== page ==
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Zynga's in the black – but for how long?

The sudden surge in Zynga's share prices following Facebook's IPO filing has investors doing cartwheels, but can the company keep its momentum with such an over-reliance on the social network?

Chris Morris, Blogger

February 7, 2012

4 Min Read

While the gaming world was busy watching THQ implode last week, a funny thing happened in the background. Zynga began trading in positive territory. Boosted by Facebook's IPO filing, the social games maker finally escaped the mire of mediocrity it had been stuck in since its first day as a public company and began to grow. The question is: Is it a short-term surge or the start of a true growth curve? To put things in perspective, Zynga shares were priced at $10 when they began trading on December 16 – but unless you were an institutional investor or got a friend and family option letter from the company, you couldn't buy them at that price. Trading on the open market kicked off at $11 per share – and (after a very brief surge to $11.50) gravity began pulling the company back to earth. By the time the day was through, shares were at $9.50 – and some investors were a bit grumpy. The stock hit its low of $7.97 on January 9, but it wasn't until last Thursday that it topped the $11 mark, letting those initial investors finally recognize a gain. And while there has been a little profit taking since hitting its high, the stock's still in positive territory. The boost, of course, came with Facebook's disclosure that Zynga was responsible for 12 percent of the social network's revenues. That's a big chunk – making Zynga the primary source of non ad-generated income. And what has investors excited is there seems to be room to grow. Zynga and Facebook are joined at the hip through at least May 2015 (an agreement between the companies locked the game maker into the Facebook Credits system until that date). With Zynga likely to give some insight into its pipeline on its first earnings call on Feb. 14 and the continued strength of the social games category, there's a lot of money to be made – by both companies – in the next three years. Ironically, though, Zynga's relationship with Facebook is both its greatest strength and weakness. While it's possible the company could look for greener pastures after the agreement expires, there aren't a lot of viable threats to Facebook right now. Google Plus, while it might have notable numbers, still doesn't have the user engagement stats of Facebook – and without those, Zynga's unlikely to jump ship. Tying your company's fortunes to a single outlet, however, is risky. That's why you almost never see an Electronic Arts or Activision offer a platform exclusive AAA title anymore. One of the first red flags analysts threw when Zynga announced plans to go public was its over reliance on Facebook. And while investors are doing cartwheels about the hard numbers these days, those celebrations could have a shelf life. Facebook takes a 30 percent cut of all of Zynga's revenue without shouldering any of the expenses. Ultimately, that's a relationship that benefits Facebook more. At some point - and likely in the near future - Zynga's going to have to find another notable source of income, because competition is coming. Zynga pessimists, such as Sterne Agee’s Arvind Bhatia (who is maintaining his $7 price target on the stock), will be combing the company's numbers carefully next week, focusing on things like the numbers of unique players – and whether that's increasing substantially. They're also going to compare growth rates to what EA detailed last week, given how fast that company's mobile and social arm is growing – and its deep catalog of titles that it can leverage into the space. That skepticism isn't a bad idea for a stock that has jumped 34 percent in the past two weeks. (Any pop like that should be carefully scrutinized, regardless of the company.) And when every sign points to the growth of another technology bubble that's bound to pop at some point, it's even more warranted. So while Zynga certainly deserves kudos for breaking into positive trading territory after a rocky start, it's not out of the woods yet. And that's something potential investors, who are lustfully eyeing the company's recent gains, might want to keep in mind.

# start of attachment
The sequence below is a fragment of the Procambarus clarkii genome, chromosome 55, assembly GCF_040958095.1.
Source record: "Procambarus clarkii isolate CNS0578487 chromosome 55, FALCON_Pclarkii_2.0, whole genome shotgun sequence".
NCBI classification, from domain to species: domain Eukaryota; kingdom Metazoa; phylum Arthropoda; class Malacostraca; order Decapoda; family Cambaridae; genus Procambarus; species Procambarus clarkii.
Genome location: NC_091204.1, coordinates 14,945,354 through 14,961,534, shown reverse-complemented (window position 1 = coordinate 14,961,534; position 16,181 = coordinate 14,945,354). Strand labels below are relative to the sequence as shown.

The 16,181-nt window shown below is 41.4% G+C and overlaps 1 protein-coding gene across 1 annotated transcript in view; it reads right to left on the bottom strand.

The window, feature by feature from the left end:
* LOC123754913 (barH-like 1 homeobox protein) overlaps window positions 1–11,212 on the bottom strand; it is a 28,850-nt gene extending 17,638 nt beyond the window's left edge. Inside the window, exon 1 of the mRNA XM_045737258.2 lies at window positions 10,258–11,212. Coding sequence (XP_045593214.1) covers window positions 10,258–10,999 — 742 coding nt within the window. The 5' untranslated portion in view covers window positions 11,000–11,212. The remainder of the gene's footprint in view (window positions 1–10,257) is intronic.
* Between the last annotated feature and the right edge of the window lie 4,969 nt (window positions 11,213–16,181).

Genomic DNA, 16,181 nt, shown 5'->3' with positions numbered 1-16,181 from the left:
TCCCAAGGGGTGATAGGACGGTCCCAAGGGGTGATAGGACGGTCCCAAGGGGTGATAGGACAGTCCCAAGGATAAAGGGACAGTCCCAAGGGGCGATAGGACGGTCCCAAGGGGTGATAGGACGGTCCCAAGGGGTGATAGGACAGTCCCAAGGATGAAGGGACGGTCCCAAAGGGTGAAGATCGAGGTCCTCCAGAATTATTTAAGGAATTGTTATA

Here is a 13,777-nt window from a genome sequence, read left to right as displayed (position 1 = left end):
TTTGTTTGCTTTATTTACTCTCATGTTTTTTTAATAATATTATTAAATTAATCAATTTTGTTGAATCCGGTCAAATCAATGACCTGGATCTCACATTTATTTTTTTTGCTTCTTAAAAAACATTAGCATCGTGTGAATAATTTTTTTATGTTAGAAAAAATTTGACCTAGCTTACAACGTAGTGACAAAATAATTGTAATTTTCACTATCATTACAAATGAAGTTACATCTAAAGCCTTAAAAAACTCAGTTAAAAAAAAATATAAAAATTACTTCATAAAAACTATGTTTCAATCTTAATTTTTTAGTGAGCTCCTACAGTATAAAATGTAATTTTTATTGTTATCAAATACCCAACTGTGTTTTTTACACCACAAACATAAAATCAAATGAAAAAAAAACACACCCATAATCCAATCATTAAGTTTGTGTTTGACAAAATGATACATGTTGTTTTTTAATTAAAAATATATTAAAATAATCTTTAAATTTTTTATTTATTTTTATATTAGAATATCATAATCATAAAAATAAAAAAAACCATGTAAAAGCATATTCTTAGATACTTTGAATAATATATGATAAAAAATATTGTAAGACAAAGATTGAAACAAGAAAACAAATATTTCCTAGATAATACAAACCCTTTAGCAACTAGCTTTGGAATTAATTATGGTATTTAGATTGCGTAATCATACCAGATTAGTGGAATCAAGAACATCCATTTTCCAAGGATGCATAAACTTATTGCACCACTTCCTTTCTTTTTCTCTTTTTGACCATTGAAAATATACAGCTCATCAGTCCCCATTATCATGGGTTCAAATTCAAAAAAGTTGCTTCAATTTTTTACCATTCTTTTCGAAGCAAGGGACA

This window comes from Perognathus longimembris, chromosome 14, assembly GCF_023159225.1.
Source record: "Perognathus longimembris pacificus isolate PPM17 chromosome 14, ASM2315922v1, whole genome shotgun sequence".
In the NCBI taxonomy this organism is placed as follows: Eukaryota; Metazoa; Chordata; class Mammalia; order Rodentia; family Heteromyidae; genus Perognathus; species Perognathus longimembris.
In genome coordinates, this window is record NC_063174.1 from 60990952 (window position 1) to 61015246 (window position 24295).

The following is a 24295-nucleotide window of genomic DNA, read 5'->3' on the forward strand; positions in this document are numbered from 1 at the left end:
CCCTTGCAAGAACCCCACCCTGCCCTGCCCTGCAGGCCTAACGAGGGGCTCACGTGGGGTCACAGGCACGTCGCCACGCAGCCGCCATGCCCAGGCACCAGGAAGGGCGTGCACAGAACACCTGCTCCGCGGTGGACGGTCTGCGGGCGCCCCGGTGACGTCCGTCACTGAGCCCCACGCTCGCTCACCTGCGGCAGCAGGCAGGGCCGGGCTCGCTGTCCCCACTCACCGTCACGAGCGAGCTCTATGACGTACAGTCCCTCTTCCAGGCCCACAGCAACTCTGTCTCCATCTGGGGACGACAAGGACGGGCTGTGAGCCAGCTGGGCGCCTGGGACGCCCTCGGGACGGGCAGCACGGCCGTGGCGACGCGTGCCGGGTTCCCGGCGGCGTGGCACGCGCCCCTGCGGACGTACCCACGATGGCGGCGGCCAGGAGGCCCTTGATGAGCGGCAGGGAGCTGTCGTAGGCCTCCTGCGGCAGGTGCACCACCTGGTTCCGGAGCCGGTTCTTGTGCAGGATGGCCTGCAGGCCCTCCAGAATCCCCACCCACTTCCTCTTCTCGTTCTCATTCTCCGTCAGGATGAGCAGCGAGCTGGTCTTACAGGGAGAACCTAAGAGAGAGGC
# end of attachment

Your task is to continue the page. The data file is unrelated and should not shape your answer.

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About the Author(s)

Chris Morris


Gamasutra editor at large Chris Morris has covered the video game industry since 1996, offering analysis of news and trends and breaking several major stories, including the existence of the Game Boy Advance and the first details on Half-Life 2. Beyond Gamasutra, he currently contributes to a number of publications, including CNBC.com, Variety and Official Xbox Magazine. Prior to that, he was the author of CNNMoney's popular "Game Over" column. His work is cited regularly by other media outlets and he has appeared on The CBS Evening News, CNN, CNN Headline News, CNN International, CNNfn, G4 and Spike TV.

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